Until recently, it seemed like TikTok was unstoppable. During Covid-19, the video-sharing platform became a social media sensation that took the world by storm, surpassing 2 billion downloads and setting a record for app installs in a single quarter. However the last few weeks have been an emotional rollercoaster for TikTok fans and creators alike, from headlines of President Trump ordering bans on TikTok in the US to reported discussions of Microsoft purchasing TikTok. The future of the short-form video app that we’ve all come to love and depend on is in upheaval, and the ‘vultures are circling’. This chaos and uncertainty has opened up a window for competitors to swoop in and threaten TikTok’s market dominance.
The threat from above
The first threat to TikTok is coming from the established tech giants. Being in the best place to capitalise, Instagram and YouTube are developing features inspired by TikTok and combining these with their own inherent strengths. In doing so, they’re hoping to extend their existing engagement, and increase the amount of time people spend in the app while attempting to undermine TikTok’s rising influence.
According to a recent YPulse study, Instagram would be the top app users would flock to if TikTok were officially banned in the U.S, so the timing is particularly fortuitous for Instagram’s launch of Reels, its TikTok clone. Similar to TikTok, Instagram users can record, edit and compile 15-second video clips set to music and share them to their Stories, with the potential to go viral on a new Top Reels section of the Explore feed. For many, the draw to TikTok is largely because of how innately different it feels from instagram and Instagrammers perfectly curated, polished aesthetic. So, in addition to successfully copying TikTok’s core features, Instagram also needs to recreate the same content and creator culture, which thrives off acting silly and being ridiculous just to make people smile. Facebook is already luring TikTok creators to Reels with lucrative offers in exchange for exclusive content and “first looks” on its competing platform.
Meanwhile, YouTube is reportedly planning to launch an in-app rival, called Shorts by the end of 2020, offering a feed of super-short videos that act as an alternative to longer vlogs and clips that appear on YouTube. Most interestingly, Shorts will take advantage of the video service’s extensive catalogue of licensed music, which will be available to use as soundtracks for the videos created by users. While the integration of a TikTok-like feature into YouTube may not necessarily be a threat to TikTok itself, it’s likely that it will create a new interesting function to help keep YouTube on top and down with the kids.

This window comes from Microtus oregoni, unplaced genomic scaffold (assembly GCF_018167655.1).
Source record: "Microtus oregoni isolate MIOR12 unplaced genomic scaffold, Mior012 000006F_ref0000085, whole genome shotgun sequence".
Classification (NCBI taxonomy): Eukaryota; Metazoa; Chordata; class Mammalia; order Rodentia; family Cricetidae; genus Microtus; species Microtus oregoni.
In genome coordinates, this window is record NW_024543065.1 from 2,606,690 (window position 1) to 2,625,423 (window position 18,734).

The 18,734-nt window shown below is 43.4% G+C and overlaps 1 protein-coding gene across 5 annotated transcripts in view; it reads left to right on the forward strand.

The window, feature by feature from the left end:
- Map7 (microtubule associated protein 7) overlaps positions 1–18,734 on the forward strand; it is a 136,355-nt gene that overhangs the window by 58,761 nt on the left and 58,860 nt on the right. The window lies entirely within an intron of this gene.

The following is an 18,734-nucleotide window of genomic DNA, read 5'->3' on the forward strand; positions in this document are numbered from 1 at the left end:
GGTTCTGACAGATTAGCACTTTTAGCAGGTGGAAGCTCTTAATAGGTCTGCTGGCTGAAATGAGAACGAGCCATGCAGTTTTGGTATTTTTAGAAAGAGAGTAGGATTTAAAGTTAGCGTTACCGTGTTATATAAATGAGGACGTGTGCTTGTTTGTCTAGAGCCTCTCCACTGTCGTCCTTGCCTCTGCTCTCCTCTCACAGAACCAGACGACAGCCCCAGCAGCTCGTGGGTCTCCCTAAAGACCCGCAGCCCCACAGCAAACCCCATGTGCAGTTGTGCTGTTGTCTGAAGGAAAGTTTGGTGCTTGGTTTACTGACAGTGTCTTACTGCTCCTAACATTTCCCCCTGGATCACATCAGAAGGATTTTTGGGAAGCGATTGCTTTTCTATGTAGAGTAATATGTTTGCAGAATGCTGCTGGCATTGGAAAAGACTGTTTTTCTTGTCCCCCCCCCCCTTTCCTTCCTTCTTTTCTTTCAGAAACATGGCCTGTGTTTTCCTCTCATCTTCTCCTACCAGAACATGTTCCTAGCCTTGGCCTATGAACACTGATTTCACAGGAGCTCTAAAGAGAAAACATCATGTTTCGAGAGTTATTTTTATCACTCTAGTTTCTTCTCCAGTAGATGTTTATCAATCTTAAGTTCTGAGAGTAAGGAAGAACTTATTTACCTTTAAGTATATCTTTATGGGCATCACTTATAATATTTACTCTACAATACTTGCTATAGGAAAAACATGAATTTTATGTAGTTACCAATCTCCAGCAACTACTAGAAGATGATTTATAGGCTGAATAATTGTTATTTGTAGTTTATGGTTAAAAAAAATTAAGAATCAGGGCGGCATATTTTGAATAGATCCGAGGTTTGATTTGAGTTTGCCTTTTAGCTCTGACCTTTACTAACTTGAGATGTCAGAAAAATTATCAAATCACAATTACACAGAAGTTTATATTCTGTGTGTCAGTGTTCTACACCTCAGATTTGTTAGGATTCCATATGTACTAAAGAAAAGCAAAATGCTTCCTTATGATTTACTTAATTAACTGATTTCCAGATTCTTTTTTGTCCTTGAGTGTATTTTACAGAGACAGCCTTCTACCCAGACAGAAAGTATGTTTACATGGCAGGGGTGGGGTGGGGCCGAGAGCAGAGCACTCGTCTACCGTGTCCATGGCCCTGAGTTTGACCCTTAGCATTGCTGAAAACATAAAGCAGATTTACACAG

The threat from below
At the same time, various TikTok competitors — like Dubsmash, Byte, and Clash are coming in from below to threaten the app’s market position. Competing short-video apps that have been in TikTok’s shadow, have recently seen their download numbers spike dramatically. Triller and Likee seem to be the apps making the largest dents in the market right now, luring new users in with their slight variations on TikTok’s core features alongside their own unique selling point(s).
Triller, the Los Angeles-based music video-sharing app backed by celebrities like Snoop Dogg and Lil Wayne, seems to be the TikTok alternative du jour, hitting No 1 in the app store in early August as news of TikTok’s potential ban spread. The app has been proactively targeting TikTok creators while it fields inbound interest from users. According to the Los Angeles Times, big-time TikTok stars, including Josh Richards, Griffin Johnson, Noah Beck, and Anthony Reeves are a few of the creators departing the platform in favour of Triller.
Another smaller opponent making waves both within the US and around the world is Chinese-owned TIkTok competitor, Likee. The app is one of TikTok’s fastest-growing rivals, accumulating 7.25 million downloads from early July to early August and outshining Triller’s 2.55 million downloads over that period. As Adam Blacker, an Apptopia vice president of insights told FOX Business, “Triller may be trending now in the short term, but Likee is the app to watch.” Though the app is very similar to TikTok with regards to content, Likee stands out as a photo and video editing app platform, with cutting-edge video shooting and editing tools, countless filters and more than 2,000 special effects available – there are no limits to creative expression. But similarly to TikTok, Likee is not immune from scrutiny over apps with Chinese roots; and as a result, may experience similar issues and pressures from governments in the future.
So, what’s next?
TikTok, of course, is determined to stave off these threats, with the general manager of TikTok North America promising that they are “not planning on going anywhere.” How things evolve will be determined partly on how quickly they can resolve the current impasse, and partly by whether users stay true to the platform they’ve quickly adopted en-masse. If the issues linger too long, people’s eyes could be swayed. TikTok needs to move fast. The competition is waiting to fill the void.